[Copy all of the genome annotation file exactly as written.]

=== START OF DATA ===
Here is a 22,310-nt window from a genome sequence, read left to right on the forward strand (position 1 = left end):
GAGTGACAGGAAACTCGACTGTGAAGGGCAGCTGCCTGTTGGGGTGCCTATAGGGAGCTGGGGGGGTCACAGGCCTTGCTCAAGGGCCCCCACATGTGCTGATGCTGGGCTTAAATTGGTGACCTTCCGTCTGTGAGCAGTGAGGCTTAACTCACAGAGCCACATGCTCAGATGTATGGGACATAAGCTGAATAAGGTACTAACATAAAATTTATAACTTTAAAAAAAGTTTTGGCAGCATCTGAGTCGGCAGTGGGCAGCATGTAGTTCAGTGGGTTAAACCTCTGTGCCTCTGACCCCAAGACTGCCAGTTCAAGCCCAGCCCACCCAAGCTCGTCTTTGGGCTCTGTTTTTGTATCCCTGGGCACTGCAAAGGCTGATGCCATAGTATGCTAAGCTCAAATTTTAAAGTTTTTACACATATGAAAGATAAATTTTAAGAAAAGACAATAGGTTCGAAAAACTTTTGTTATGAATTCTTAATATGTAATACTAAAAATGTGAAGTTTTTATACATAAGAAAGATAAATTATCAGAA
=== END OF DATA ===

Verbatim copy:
Here is a 22,310-nt window from a genome sequence, read left to right on the forward strand (position 1 = left end):
GAGTGACAGGAAACTCGACTGTGAAGGGCAGCTGCCTGTTGGGGTGCCTATAGGGAGCTGGGGGGGTCACAGGCCTTGCTCAAGGGCCCCCACATGTGCTGATGCTGGGCTTAAATTGGTGACCTTCCGTCTGTGAGCAGTGAGGCTTAACTCACAGAGCCACATGCTCAGATGTATGGGACATAAGCTGAATAAGGTACTAACATAAAATTTATAACTTTAAAAAAAGTTTTGGCAGCATCTGAGTCGGCAGTGGGCAGCATGTAGTTCAGTGGGTTAAACCTCTGTGCCTCTGACCCCAAGACTGCCAGTTCAAGCCCAGCCCACCCAAGCTCGTCTTTGGGCTCTGTTTTTGTATCCCTGGGCACTGCAAAGGCTGATGCCATAGTATGCTAAGCTCAAATTTTAAAGTTTTTACACATATGAAAGATAAATTTTAAGAAAAGACAATAGGTTCGAAAAACTTTTGTTATGAATTCTTAATATGTAATACTAAAAATGTGAAGTTTTTATACATAAGAAAGATAAATTATCAGAA